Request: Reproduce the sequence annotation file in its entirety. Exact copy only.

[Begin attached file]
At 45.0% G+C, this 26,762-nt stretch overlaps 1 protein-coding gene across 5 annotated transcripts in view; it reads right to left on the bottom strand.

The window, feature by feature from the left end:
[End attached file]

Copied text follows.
At 45.0% G+C, this 26,762-nt stretch overlaps 1 protein-coding gene across 5 annotated transcripts in view; it reads right to left on the bottom strand.

The window, feature by feature from the left end: